Over a period of 11 years, 245 consecutive patients with CRC received triple-drug chemotherapy with 5-fluorouracil (5-FU) and oxaliplatin or irinotecan (FOLFOX or FOLFIRI), with or without bevacizumab or cetuximab. Between 2000 and 2005, the Japanese social health insurance did not allow the use of oxaliplatin in the treatment of CRC, and our first-line chemotherapy for advanced CRC was 5-FU with or without irinotecan. For patients with no extra-hepatic metastasis but with unresectable liver metastasis, hepatic arterial infusion chemotherapy was used with 5-FU, followed by secondary surgery (10). Drug approval in Japan is much slower compared to the Western world. Since 2005, our first-line chemotherapy for advanced or recurrent CRC has been FOLFOX or FOLFIRI. The molecular-targeted agents bevacizumab, cetuximab and panitumumab were approved for use in 2007, 2008 and 2010, respectively. Since 2007, bevacizumab with FOLFOX or FOLFIRI have been used as first-line chemotherapy for advanced or recurrent CRC. Since 2008, cetuximab with or without irinotecan has also been used as second- or third-line chemotherapy. Since 2010, cetuximab or panitumumab with FOLFIRI or FOLFOX have been available in Japan as first-line chemotherapy for patients with wild-type KRAS. Radiotherapy with concurrent 5-FU-based chemotherapy was used to improve the resectability of locally inoperable rectal cancer. 5-FU-based adjuvant chemotherapy was administered to patients with complete secondary cytoreduction. In the case of patients with incomplete cytoreduction, chemotherapy was reintroduced, depending on their performance status (PS).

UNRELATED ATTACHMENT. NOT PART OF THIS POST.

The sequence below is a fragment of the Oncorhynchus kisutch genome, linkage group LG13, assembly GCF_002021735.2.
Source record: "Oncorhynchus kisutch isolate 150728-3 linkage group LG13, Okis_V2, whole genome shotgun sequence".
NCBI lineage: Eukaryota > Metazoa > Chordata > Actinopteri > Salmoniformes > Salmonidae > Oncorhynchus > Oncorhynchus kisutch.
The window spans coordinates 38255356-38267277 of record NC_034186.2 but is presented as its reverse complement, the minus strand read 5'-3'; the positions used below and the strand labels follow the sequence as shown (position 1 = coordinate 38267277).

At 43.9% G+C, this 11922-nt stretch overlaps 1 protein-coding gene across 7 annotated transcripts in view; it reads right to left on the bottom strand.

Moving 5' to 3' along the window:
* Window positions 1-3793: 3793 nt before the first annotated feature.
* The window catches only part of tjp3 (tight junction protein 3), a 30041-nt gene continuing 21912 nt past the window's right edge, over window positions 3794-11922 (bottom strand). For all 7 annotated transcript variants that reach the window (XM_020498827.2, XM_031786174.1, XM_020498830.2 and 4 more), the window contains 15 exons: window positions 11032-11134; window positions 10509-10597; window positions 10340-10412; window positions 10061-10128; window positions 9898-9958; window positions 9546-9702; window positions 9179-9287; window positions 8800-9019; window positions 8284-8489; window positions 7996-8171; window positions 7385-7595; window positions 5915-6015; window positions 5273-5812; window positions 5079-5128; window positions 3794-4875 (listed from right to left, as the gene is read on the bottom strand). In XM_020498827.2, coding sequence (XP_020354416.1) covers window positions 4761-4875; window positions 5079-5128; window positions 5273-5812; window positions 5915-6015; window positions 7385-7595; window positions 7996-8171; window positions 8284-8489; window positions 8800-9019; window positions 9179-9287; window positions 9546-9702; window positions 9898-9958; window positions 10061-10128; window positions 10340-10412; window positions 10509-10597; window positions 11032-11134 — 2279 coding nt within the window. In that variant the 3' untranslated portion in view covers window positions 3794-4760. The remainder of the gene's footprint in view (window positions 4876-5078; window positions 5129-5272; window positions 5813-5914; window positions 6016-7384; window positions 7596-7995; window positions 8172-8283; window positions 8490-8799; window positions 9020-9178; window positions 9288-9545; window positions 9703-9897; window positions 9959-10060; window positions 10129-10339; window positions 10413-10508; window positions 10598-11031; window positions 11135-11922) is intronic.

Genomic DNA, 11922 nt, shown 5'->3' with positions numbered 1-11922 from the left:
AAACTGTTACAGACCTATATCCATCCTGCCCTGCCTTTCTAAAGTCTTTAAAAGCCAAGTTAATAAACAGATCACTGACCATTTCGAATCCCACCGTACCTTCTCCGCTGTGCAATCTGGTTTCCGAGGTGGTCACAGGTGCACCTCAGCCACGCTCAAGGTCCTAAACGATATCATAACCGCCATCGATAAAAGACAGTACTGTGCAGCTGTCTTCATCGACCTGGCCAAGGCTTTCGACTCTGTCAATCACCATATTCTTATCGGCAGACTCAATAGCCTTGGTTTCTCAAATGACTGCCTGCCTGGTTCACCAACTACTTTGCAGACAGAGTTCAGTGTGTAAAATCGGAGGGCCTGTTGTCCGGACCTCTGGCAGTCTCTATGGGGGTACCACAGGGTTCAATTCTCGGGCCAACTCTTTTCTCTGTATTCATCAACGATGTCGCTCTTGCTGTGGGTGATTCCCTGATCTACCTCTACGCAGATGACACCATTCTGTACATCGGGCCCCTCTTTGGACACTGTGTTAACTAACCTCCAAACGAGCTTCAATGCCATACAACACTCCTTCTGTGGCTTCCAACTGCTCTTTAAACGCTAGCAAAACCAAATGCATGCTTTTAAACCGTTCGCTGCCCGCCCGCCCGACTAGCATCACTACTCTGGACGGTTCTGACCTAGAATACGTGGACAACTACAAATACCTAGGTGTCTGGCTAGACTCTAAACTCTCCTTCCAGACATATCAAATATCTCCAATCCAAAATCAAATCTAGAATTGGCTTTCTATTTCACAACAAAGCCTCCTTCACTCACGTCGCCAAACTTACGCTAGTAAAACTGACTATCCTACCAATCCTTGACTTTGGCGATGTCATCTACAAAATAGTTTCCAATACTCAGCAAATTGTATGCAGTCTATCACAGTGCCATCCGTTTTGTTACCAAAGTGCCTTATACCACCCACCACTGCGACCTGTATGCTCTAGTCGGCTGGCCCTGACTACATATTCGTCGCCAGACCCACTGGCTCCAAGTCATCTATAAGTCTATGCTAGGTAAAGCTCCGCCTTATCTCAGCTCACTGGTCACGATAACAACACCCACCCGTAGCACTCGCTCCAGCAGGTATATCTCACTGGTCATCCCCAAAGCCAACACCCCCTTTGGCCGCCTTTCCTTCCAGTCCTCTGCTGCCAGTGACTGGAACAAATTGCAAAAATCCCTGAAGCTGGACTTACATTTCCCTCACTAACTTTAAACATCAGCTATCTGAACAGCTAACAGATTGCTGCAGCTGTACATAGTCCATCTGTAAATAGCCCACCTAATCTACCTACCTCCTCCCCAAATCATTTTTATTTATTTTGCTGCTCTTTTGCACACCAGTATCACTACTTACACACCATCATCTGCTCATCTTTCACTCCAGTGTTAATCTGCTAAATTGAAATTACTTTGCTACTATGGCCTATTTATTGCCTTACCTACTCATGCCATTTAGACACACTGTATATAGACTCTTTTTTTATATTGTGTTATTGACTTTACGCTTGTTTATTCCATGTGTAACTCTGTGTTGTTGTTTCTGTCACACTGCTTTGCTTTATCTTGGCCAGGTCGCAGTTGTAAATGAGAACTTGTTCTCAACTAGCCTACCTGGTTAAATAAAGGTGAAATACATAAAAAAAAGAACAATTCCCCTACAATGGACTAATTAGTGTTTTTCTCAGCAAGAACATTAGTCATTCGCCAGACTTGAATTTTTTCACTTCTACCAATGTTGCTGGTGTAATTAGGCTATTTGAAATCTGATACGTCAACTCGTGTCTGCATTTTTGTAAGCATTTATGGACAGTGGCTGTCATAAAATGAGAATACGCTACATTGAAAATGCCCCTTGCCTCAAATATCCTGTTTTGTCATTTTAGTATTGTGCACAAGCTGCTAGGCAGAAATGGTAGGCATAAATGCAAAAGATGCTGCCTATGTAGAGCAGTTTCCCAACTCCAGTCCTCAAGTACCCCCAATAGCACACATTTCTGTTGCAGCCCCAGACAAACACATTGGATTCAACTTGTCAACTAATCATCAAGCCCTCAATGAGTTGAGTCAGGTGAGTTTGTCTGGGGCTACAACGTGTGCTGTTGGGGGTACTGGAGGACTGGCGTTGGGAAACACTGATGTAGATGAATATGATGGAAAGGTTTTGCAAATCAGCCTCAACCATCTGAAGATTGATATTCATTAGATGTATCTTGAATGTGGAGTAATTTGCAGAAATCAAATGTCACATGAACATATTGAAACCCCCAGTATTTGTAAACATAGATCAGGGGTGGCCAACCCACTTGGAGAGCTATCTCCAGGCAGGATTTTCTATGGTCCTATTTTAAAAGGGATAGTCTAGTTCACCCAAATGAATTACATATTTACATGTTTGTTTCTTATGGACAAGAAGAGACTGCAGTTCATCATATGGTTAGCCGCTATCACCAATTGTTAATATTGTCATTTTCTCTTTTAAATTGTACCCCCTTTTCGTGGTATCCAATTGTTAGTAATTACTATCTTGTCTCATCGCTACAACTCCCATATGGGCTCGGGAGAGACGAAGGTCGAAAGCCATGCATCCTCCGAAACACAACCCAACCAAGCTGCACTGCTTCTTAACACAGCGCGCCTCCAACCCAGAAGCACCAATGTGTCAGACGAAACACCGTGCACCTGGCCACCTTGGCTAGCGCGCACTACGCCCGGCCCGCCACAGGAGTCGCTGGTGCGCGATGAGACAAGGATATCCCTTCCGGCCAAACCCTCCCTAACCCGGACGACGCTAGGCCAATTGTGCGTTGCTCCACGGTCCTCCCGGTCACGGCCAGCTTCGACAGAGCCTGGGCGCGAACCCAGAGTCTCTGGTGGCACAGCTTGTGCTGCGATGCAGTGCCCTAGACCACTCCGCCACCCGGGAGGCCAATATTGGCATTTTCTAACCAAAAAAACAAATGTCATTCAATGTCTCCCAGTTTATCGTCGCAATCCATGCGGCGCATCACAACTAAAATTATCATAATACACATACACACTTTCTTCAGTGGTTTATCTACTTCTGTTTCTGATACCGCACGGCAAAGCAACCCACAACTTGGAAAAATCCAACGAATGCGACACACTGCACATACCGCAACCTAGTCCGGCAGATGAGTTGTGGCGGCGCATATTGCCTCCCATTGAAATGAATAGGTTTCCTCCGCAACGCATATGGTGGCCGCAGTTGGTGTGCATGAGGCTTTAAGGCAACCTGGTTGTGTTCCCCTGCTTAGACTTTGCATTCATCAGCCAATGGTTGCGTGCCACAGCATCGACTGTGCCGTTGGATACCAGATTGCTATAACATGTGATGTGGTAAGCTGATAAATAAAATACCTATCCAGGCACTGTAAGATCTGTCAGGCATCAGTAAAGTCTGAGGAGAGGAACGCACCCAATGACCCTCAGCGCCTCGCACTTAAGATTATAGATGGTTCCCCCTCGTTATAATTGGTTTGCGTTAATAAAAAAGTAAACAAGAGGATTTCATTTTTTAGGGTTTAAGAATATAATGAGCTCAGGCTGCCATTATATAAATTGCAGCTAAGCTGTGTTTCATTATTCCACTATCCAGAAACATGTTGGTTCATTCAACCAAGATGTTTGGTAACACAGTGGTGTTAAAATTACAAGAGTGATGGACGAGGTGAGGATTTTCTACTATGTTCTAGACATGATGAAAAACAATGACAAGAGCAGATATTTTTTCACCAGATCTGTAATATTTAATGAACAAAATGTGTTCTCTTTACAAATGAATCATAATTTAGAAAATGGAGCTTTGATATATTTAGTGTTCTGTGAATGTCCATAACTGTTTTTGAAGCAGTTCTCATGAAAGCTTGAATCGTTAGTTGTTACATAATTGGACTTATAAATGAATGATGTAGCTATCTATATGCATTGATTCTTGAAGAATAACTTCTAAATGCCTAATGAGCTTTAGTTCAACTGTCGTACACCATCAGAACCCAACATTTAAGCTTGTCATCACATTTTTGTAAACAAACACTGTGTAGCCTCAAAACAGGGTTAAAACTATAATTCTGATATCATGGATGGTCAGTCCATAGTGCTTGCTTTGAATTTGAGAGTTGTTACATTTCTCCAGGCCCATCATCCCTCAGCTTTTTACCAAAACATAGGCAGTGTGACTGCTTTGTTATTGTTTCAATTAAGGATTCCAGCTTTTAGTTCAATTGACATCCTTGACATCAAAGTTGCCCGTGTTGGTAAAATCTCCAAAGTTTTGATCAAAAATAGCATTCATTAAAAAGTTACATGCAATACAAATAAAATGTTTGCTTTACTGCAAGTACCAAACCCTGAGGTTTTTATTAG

In this study, oncologic emergencies were defined as events requiring urgent admission subsequent to chemotherapy in an outpatient clinic. The emergencies resulted from cancer progression or adverse effects due to cancer therapy.